Jerry Herman's best-known musicals — Hello, Dolly, La Cage aux Folles, Mame — are nothing if not joyful. Whether it's matchmaker Dolly Levi making a grand entrance at her favorite eatery or drag queen Albin declaring with pride "I Am What I Am," Herman's songs are associated with great moments of unadulterated singing and dancing, musical-comedy happiness.
That must be why the likes of Carol Channing, Leslie Uggams, Angela Lansbury and Lee Roy Reams, all original cast members of Herman's shows, are drawn back to sing for Tap Your Troubles Away: The Music of Jerry Herman, a benefit for the Actors' Fund to be held at Los Angeles' Luckman Theatre Nov. 10.
Channing (Hello, Dolly, Jerry's Girls), Uggams (Jerry's Girls), Lansbury (Mame, Dear World) and Reams (Broadway's The Music of Jerry Herman, La Cage aux Folles) are only a few names on the evening's bill. Also scheduled to appear are Lucie Arnaz, Tyne Daly, Joely Fisher, Jason Graae, Sam Harris, Marilu Henner, Dale Kristien, Andrea Marcovicci, Donna McKechnie, Brian Stokes Mitchell, Rita Moreno, Hugh Panaro, Valarie Pettiford, Charlotte Rae, Douglas Sills and Jo Anne Worley among others.
The stellar cast revisits music from all of Herman's shows including the lesser known Milk & Honey, Dear World and The Grand Tour as well as the popular Mack and Mabel, Mame, Hello, Dolly and La Cage aux Folles. Herman is a member of both the Songwriter's Hall Of Fame (inducted in 1981) and the Theatre Hall Of Fame (inducted in 1986). As part of the gala, Herman will receive the Hedda Harringan Logan Award, the highest honor the Actors Fund gives out.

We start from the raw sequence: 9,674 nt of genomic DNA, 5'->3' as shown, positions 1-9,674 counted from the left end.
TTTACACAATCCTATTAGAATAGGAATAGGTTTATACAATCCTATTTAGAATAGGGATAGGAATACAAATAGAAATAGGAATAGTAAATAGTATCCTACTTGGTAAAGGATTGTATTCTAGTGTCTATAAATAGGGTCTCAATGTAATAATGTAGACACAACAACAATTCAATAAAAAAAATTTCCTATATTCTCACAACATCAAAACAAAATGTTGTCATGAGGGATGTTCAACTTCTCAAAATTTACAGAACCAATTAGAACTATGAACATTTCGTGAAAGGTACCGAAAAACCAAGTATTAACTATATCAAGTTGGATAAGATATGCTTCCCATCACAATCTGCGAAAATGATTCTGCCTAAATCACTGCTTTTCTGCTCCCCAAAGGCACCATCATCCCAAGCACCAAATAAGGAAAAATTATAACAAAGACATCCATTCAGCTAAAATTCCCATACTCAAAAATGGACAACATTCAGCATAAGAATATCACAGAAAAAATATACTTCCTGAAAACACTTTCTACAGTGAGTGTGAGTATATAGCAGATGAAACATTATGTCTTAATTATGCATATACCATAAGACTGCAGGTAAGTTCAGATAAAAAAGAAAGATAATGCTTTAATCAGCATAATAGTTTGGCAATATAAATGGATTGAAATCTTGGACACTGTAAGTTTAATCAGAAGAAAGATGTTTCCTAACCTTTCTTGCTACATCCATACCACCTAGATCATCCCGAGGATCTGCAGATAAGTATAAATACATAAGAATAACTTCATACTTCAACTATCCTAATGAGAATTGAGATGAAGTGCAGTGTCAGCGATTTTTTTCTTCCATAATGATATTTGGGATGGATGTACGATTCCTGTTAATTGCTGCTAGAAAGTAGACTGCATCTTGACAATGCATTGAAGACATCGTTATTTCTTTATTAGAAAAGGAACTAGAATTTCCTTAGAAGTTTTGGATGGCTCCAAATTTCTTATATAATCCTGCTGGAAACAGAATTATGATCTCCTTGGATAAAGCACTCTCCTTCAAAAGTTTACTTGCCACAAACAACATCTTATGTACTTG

Frequent benefit stager David Galligan directs. Ron Abel provides the arrangements and musical direction. Tap Your Troubles Away is sold out. The Luckman Theatre is located on the California State University, Los Angeles campus at 5151 State University Drive.
The Actors Fund of America, a not-for-profit social welfare organization, assists entertainment professionals by providing workshops, counseling and money to those in need as well as helping those living with AIDS and HIV. After Sept. 11, many actors lost "survival jobs," temp work, waiter and waitress jobs, etc. and there has been extra pressure on the Fund to provide for these members of the profession. In a recent New York Times article, Actors Fund executive director Joseph Benincasa predicted that the charity group may fall short in funds by as much as $1 or $2 million.
— By Christine Ehren